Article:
Lansing–March 26–Dr. Farha Abbasi, an assistant professor in psychiatry at Michigan State University, organized the third annual Muslim Mental Health Conference in Lansing this past Saturday afternoon.
Present were approximately 250 guests, including many prominent politicians from around Michigan, including Lansing mayor Virg Bernero, East Lansing mayor Victor Loomis Jr.,
This conference is the fruit of a research grant that Dr. Abbasi won from the federal government. She explained that in the Muslim community there is stigma attached to mental health issues, and that there are cultural and language barriers–â€therefore I am using the grant to make a conference where everyone can come together, the community can come and American Psychiatrists can come.â€ Prof. Abbasi explains that actually the biggest trauma for American Muslims is 9/11, the media image. Therefore one of her conferences focused on the myth that all Muslims are terrorists.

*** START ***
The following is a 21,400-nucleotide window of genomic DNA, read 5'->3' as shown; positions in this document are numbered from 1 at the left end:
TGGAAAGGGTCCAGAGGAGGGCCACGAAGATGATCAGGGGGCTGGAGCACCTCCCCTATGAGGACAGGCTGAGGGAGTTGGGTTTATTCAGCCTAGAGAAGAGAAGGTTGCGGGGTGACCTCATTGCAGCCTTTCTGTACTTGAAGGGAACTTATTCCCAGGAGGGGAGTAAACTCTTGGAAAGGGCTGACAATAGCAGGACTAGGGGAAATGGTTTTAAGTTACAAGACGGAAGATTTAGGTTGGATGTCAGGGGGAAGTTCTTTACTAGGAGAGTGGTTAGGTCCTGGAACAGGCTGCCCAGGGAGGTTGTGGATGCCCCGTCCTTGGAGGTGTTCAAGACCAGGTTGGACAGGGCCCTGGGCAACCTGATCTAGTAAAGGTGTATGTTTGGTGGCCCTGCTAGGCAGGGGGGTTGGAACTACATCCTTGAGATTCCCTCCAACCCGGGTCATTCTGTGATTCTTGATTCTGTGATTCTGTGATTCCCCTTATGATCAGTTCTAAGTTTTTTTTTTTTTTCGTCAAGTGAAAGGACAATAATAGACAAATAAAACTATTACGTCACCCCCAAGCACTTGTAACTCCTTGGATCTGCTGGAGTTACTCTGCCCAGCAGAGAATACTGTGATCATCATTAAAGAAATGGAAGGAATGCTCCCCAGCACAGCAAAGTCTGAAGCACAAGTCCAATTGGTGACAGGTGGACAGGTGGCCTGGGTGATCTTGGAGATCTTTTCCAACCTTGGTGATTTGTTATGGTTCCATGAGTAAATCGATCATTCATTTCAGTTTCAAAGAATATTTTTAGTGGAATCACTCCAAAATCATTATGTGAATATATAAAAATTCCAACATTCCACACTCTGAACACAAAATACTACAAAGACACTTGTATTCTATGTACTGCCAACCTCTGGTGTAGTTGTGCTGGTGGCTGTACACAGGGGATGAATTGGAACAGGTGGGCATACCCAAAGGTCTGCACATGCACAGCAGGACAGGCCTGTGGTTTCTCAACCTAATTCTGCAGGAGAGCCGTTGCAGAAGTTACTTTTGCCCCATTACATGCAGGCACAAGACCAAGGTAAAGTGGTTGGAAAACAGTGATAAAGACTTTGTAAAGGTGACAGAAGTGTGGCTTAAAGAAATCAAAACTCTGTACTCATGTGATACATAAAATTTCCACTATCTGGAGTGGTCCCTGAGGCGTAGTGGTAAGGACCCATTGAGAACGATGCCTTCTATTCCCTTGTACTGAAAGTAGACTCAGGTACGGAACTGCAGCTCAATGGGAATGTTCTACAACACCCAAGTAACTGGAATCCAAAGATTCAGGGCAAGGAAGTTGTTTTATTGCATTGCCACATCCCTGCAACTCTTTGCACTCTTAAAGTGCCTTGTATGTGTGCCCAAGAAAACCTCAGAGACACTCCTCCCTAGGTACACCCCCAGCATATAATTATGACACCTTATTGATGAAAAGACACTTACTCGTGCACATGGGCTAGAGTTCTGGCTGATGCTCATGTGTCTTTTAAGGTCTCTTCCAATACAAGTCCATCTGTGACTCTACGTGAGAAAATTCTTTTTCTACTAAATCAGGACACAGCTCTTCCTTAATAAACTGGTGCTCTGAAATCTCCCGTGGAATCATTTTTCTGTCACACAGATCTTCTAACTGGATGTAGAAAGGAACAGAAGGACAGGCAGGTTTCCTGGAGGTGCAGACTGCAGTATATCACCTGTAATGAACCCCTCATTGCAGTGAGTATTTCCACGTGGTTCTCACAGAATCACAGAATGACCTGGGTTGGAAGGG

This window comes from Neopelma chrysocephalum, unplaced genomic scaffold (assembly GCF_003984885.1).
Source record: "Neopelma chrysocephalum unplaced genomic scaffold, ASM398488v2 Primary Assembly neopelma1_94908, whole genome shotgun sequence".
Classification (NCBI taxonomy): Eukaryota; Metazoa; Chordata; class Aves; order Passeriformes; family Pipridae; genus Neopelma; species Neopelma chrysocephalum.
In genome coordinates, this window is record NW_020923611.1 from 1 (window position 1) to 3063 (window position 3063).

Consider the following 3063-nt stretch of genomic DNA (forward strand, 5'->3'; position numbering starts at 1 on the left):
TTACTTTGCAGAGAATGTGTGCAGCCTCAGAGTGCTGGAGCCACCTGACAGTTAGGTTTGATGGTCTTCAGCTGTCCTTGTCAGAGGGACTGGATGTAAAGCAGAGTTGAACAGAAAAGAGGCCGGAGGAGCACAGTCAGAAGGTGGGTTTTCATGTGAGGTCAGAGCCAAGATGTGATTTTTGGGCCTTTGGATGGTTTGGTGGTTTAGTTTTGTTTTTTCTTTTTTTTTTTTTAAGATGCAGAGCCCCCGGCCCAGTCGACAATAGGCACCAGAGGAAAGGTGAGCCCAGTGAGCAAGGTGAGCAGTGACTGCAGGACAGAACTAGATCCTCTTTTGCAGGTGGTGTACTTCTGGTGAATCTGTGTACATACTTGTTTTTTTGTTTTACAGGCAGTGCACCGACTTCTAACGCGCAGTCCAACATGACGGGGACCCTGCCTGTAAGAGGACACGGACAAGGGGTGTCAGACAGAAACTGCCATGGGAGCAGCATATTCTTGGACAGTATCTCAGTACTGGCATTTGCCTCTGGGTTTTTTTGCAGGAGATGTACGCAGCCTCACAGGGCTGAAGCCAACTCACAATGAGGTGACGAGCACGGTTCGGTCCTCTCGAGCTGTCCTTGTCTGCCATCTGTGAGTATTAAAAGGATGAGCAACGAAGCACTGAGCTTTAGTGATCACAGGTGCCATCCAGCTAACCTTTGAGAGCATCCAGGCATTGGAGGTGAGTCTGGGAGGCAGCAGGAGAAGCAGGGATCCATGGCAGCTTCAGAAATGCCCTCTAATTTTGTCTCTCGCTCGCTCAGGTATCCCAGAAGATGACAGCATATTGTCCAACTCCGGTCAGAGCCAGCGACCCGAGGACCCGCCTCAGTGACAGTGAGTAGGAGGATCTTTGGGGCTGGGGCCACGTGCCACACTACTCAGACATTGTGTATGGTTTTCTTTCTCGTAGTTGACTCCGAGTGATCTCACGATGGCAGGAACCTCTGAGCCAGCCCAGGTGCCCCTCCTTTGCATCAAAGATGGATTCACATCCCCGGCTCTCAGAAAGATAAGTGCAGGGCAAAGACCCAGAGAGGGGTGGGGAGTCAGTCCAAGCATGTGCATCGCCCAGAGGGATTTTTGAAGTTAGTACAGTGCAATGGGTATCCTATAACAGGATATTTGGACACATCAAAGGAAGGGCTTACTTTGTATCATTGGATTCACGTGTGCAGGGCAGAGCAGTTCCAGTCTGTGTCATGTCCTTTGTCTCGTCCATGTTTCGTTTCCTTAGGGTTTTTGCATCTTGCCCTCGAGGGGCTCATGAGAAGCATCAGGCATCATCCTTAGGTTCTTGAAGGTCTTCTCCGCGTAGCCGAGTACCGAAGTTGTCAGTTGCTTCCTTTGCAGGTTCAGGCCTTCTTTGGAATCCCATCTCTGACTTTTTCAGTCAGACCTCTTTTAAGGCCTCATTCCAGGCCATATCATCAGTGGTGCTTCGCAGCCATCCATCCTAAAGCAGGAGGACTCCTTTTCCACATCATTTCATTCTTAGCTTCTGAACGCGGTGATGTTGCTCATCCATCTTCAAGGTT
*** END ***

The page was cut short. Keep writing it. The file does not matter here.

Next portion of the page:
Several different studies were presented at her conference, including one by David Chandler of Duke University, who argues that mental illness is behind terrorism. A Muslim chaplain from the army came and spoke about lessons learned from Fort Hood, and about domestic violence.
This year, explained Prof. Abbasi, â€œis the decade anniversary of 9/11, so wanted to do something different–trauma, but also the resilience and strength in the community and for the future, what can be done. This resilience was studied in students, who were at the time of 9/11 only 6 years old–how they coped, how they perceived family, and how they are doing now, looking for the theme of resiliency.â€
Professor Juan Cole gave the keynote speech.
Prof. Abbasi wanted to push, through the conference, the theme of goals shared and acceptance. She explained, â€œto accept is to learn the art of coexistence.â€